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I'm wondering what are the top priority security checks you should make befor launching a new webapp?

I'm guessing brute force vulnerabilities and cross-site scripting. What are the other things you absolutely have to check even if you have no time for it?

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If it touches a SQL-based RDBMS: SQLi; LDAP store: LDAPi; Local files: RFI/LFI/CMDi; XML/XPath/XQuery stores: XPATHi; File upload functionality needs to be checked, Authentication is probably #1 – atdre Nov 16 '10 at 14:53
Also: this is highly dependent on the language, framework, use of 3rd-party/external/contrib components, certain framework or developer features/patterns, use of VM, perhaps even OS level configuration, and many other factors such as the style, capabilities, and biases of the app developers – atdre Nov 17 '10 at 22:05

5 Answers 5

up vote 14 down vote accepted

OWASP has so called Top Ten Project, that shows which the most popular vulnerabilities are. But you should never limit yourself only on those checks that are listed there. I never liked how it sounds - "show me top 10 vulnerabilities". Quite similar answer is here:, in the mean of philosophy. The first paragraph fully expresses my opinion. Let me cite:

If your intention is to write secure code, then I would recommend to avoid such questions like "top10 vulnerabilities". There is no point in focusing only on some desired sort of bugs, because there are quite similar chances to introduce bug of typecasting, integer overflow, off-by-one, stack overflow and others if your knowledge in C/C++ is weak and you have small experience in programming.

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The most important threats are the ones that attempt to access the backend, like database. SQL injection is on top of the list; the check you need to do is to make sure that the user input is not directly fed into the string for a dynamic query; the user input is anything that is coming from the client; even if the user is not able to edit it in the form or on the browser, imagine that they can intercept the traffic leaving their browser and inject anything into any field. So always keep in mind: "do not trust input coming from client".

So by not trusting the user input, now you have to validate every input; for SQL injection, you need to scrap any character that is not accepted; e.g., if the user is supposed search a number, do not accept anything except a combination of 0-9 to a certain length; remove the rest and then feed it into the query. It is a good idea to avoid dynamic queries altogether and use parameterized queries and stored procedures in the database.

The next top attack is injections that can target other users; like XSS. The story with XSS is similar to SQL injection, you should not trust user input, and do a whitelist validation upon receiving any input. In general, client side checks to make sure the format the user typed the data is not enough, and everything must be rechecked again at the server side.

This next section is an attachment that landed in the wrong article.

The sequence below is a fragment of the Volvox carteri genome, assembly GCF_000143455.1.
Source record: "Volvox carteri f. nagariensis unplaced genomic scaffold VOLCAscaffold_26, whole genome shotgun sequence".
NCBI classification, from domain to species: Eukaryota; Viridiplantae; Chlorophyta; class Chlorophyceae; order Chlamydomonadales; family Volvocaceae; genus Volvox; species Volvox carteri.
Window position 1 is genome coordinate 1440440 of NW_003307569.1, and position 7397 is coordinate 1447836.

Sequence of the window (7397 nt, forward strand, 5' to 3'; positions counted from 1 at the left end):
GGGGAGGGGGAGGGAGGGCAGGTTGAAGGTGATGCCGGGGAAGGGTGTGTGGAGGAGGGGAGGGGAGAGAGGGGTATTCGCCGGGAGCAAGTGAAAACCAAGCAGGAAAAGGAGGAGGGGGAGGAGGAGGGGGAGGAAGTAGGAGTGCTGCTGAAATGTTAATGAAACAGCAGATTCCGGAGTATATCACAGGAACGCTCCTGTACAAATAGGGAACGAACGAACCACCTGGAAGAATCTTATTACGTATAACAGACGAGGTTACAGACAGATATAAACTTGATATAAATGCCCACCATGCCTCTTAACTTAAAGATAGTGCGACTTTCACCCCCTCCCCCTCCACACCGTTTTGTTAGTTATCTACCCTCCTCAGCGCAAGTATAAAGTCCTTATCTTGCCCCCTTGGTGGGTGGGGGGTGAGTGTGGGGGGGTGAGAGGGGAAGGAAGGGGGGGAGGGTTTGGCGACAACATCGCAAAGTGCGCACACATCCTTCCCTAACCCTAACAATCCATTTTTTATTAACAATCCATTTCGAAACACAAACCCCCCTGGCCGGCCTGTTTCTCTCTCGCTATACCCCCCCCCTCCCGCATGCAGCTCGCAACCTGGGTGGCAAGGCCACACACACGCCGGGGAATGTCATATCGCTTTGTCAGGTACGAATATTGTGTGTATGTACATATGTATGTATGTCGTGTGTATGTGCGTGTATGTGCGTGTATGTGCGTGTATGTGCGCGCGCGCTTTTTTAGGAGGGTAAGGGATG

You have to pay extra attention to authentication part; username and password entry seems like an easy functionality; it is not. You need to make sure upon successful login, a new session value is generated, and set at the client's cookie. You also need to make sure for the rest of the time the user is logged in, this session is not exposed over HTTP; i.e., you got to go over SSL. The session must be random, long enough, and non guessable. Most of the programming languages can take care of that; do not reinvent the wheel. Make sure the session has Secure and HTTPOnly flags set; and make sure it gets expired after an idle time or manual log out. Password reset and change are also very sensitive functionalities; which needs a long post to discuss.

A very important part is authorization. Once a user is authenticated, it does not mean you are done; each user should only access certain pages or data; thus every request must be checked at the server side to prevent privilege escalation.

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I think Ams has it right, however in terms of your greatest exposure, it is worth looking at the statistics. Check out the Verizon Data Breach Report, the Krebs Java Security Report and the WHID Security Report for some great sources of information on what attacks are really happening on the Internet.

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There is a short overview of the WHID Security Report on this blog (…) – David Stubley Dec 2 '10 at 20:23
Of course - I should have popped that link up David. – Rory Alsop Dec 2 '10 at 20:29

If I were really critical on time I would make sure my application is checked for the following:

  • Input sanitation! Find a good library to clean your data before they are used by the underlying system. XML-, SQL-, Html-, Command-injections are so dangerous!
  • CSRF
  • Uploading possibilities need focus on not allowing path traversal and uploading malicious scripts which is parsed by the server

I would care for "brute forcing" abilities. Ofcourse users need strong passwords, and also directory structure and files can always be bruteforced. Remember that security by obscurity does not work alone :)

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SQL Injection is a big one if you have any sort of database interaction, and is relatively easy to test for. Cross-Site Request Forgery (CSRF) is another one that I don't go without. It's also a good idea to check for file canonicalization attacks, especially if you support user uploads or downloads of any kind.

The rest really depends on your app, the type of data it contains and who the users are.

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